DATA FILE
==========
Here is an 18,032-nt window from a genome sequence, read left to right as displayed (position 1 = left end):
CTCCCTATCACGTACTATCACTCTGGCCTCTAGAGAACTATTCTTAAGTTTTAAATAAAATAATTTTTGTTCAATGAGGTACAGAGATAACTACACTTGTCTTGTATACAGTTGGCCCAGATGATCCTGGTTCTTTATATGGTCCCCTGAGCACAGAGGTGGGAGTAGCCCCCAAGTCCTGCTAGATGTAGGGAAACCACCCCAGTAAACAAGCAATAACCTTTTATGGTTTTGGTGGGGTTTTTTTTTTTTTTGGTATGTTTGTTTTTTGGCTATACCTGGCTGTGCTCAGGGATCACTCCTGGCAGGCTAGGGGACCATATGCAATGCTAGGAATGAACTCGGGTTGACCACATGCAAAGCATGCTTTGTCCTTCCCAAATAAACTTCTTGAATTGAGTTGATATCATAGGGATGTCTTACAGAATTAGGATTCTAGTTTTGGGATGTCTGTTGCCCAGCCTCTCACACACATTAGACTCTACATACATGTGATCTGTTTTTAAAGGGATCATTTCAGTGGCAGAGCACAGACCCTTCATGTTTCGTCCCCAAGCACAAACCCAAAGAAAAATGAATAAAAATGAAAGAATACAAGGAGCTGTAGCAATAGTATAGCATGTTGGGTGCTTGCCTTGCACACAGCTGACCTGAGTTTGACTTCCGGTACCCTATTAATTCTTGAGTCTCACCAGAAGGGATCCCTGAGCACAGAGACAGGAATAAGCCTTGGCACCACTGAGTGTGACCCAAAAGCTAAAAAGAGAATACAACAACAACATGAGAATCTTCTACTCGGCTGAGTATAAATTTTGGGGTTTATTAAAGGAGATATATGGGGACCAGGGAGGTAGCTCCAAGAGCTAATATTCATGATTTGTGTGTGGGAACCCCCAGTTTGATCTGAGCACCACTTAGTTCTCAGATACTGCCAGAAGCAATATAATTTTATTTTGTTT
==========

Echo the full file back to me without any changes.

Here is an 18,032-nt window from a genome sequence, read left to right as displayed (position 1 = left end):
CTCCCTATCACGTACTATCACTCTGGCCTCTAGAGAACTATTCTTAAGTTTTAAATAAAATAATTTTTGTTCAATGAGGTACAGAGATAACTACACTTGTCTTGTATACAGTTGGCCCAGATGATCCTGGTTCTTTATATGGTCCCCTGAGCACAGAGGTGGGAGTAGCCCCCAAGTCCTGCTAGATGTAGGGAAACCACCCCAGTAAACAAGCAATAACCTTTTATGGTTTTGGTGGGGTTTTTTTTTTTTTTGGTATGTTTGTTTTTTGGCTATACCTGGCTGTGCTCAGGGATCACTCCTGGCAGGCTAGGGGACCATATGCAATGCTAGGAATGAACTCGGGTTGACCACATGCAAAGCATGCTTTGTCCTTCCCAAATAAACTTCTTGAATTGAGTTGATATCATAGGGATGTCTTACAGAATTAGGATTCTAGTTTTGGGATGTCTGTTGCCCAGCCTCTCACACACATTAGACTCTACATACATGTGATCTGTTTTTAAAGGGATCATTTCAGTGGCAGAGCACAGACCCTTCATGTTTCGTCCCCAAGCACAAACCCAAAGAAAAATGAATAAAAATGAAAGAATACAAGGAGCTGTAGCAATAGTATAGCATGTTGGGTGCTTGCCTTGCACACAGCTGACCTGAGTTTGACTTCCGGTACCCTATTAATTCTTGAGTCTCACCAGAAGGGATCCCTGAGCACAGAGACAGGAATAAGCCTTGGCACCACTGAGTGTGACCCAAAAGCTAAAAAGAGAATACAACAACAACATGAGAATCTTCTACTCGGCTGAGTATAAATTTTGGGGTTTATTAAAGGAGATATATGGGGACCAGGGAGGTAGCTCCAAGAGCTAATATTCATGATTTGTGTGTGGGAACCCCCAGTTTGATCTGAGCACCACTTAGTTCTCAGATACTGCCAGAAGCAATATAATTTTATTTTGTTT